SOC 2 - The Compliance Standard For The Cloud Era
What is SOC 2?
SOC 2 is the de-facto security standard for technology companies and service providers.
Established by the American Institute of Certified Public Accountants (AIPCA), SOC 2 is not based on a checklist but instead covers 5 Trust Service Criteria; Security, Availability, Processing Integrity, Confidentiality, and Privacy. Although organizations can choose the criteria they want to be audited for, the Security Criteria, also called the Common Criteria, is mandatory.
Passing an audit for SOC 2 is an important benchmark for any organization looking to grow and expand; today, it’s considered as a major business enabler primarily in US-based companies interested in increasing sales volume. Note that SOC 2 is attestation, and not certification.
How long does it take to become SOC 2 compliant?
Achieving SOC 2 compliance can be a time-consuming and exhausting process.
But first, it’s important to understand that SOC 2 audits come in two types; Type 1 looks at how the organization is aligned with its security policies and procedures at the moment and takes about 1 - 3 months to prepare for. If you're wondering why Type 1 is needed, there are times when an organization may want to ensure their service provider is currently secured (for short term contracts, for instance). Type 1 is the fast way to prove exactly that.
Type 2 looks at policies and procedures over a significant period of time. It usually takes between 3 - 6 months to collect the relevant controls evidence for Type 2 and is thus far more labor-intensive to prepare for, but is a far greater indicator of security posture than Type 1. Moreover, many organizations may require potential partners to be audited for Type 2.
What is involved in the process?
The relevant parties will hold a kickoff meeting with the auditor. If this is their first SOC 2 audit, they’ll decide on the scope and the controls which will be included in the audit. If this isn’t their first time being audited for SOC 2, they will go through the chosen controls to decide whether they need to add additional ones. Then the auditor will get to know the organization’s control environment, i.e., reviewing the policies and procedures, agreeing on the criteria relevant for the organization, and accordingly setting up expectations for the audit, when the controls will be tested.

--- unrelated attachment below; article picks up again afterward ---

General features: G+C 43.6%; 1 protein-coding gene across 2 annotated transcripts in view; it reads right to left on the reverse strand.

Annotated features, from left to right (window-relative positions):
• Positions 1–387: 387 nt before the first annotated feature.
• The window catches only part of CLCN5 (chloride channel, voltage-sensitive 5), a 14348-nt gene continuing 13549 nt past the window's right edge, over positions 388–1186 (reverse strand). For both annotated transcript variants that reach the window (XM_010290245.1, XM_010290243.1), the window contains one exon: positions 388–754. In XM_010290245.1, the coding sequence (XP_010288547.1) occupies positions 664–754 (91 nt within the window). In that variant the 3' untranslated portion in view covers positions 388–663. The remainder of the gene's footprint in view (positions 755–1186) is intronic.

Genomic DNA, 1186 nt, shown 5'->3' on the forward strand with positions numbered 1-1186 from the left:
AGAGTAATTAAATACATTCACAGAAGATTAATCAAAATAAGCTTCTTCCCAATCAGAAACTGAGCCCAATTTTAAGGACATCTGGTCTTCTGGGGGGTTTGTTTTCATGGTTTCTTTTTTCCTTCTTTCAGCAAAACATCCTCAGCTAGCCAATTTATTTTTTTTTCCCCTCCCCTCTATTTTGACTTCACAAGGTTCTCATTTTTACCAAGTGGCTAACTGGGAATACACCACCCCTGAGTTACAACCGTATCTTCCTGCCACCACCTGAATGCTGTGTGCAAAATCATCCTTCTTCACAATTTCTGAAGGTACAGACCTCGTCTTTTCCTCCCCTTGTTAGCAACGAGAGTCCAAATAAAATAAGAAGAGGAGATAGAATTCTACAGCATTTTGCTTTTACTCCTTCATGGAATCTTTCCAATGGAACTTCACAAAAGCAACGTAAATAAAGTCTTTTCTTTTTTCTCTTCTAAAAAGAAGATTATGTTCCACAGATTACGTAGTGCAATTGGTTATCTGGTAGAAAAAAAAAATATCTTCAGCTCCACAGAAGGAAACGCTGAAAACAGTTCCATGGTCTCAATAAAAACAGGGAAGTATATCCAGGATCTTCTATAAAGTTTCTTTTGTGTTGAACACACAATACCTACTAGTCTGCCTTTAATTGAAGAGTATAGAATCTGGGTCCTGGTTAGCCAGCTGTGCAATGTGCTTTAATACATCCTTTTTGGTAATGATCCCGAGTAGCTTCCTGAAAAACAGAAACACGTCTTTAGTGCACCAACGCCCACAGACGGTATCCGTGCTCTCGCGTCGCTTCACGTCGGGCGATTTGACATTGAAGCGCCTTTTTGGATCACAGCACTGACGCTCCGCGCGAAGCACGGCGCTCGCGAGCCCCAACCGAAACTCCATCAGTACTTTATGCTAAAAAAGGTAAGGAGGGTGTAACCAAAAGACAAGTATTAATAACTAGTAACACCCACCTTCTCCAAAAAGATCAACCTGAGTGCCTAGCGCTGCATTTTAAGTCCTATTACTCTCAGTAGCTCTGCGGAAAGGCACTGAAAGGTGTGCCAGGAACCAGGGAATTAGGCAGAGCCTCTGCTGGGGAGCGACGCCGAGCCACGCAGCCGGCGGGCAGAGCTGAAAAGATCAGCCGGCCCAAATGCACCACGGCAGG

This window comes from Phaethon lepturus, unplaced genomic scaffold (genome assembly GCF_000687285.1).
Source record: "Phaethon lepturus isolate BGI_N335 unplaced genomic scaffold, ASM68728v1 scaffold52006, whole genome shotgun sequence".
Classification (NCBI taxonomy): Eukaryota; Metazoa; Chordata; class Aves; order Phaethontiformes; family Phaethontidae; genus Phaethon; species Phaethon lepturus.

Part of the set expectation is to review all types of reports and lists (i.e., joiners and leavers) and ensure the basic controls operate properly. Once agreed upon, the auditor will start counting the time for the auditee to collect enough information about the controls, evidence, etc. Then the auditor performs the audit itself, which tests the controls in place.
As part of this phase, the auditor gets back to the reports and lists (joiners and leavers, for instance) and asks for updates and tests them again. The auditor expects to see that the controls that worked in the past work smoothly now as well. This proves the controls are well designed and are properly implemented. The auditor then brings their findings to the organization, and together they agree on remediation where needed, and whether there are any "deal breakers" (such as having harmful security practices, for example). Ideally, this phase is not needed since a reasonable control environment has been agreed upon. And finally, there is the report writing and presentation portion of the audit.
In order to pass an audit, evidence proving that the chosen controls are in place and are functioning optimally must be collected from different stakeholders across the organization. Organizations must prove they have the proper security controls in place and are using the proper tools.
The audit is performed by a Certified Public Accountant (CPA) who is a certified SOC 2 auditor.
What do Organizations Gain by Becoming SOC 2 Compliant?
There’s definitely a lot of work involved in SOC 2 reporting but it’s well worth it; achieving SOC 2 compliance is a tangible demonstration of an organization’s commitment to securing the data it collects and stores. The majority of businesses today will not enter partnerships with companies that have not successfully gone through the SOC 2 audit process. Moreover, the entire ecosystem agrees SOC 2 is sufficient, and if audited by a formal auditor who is certified by the AICPA, that should be enough to assure potential partners that the service provider is suitable.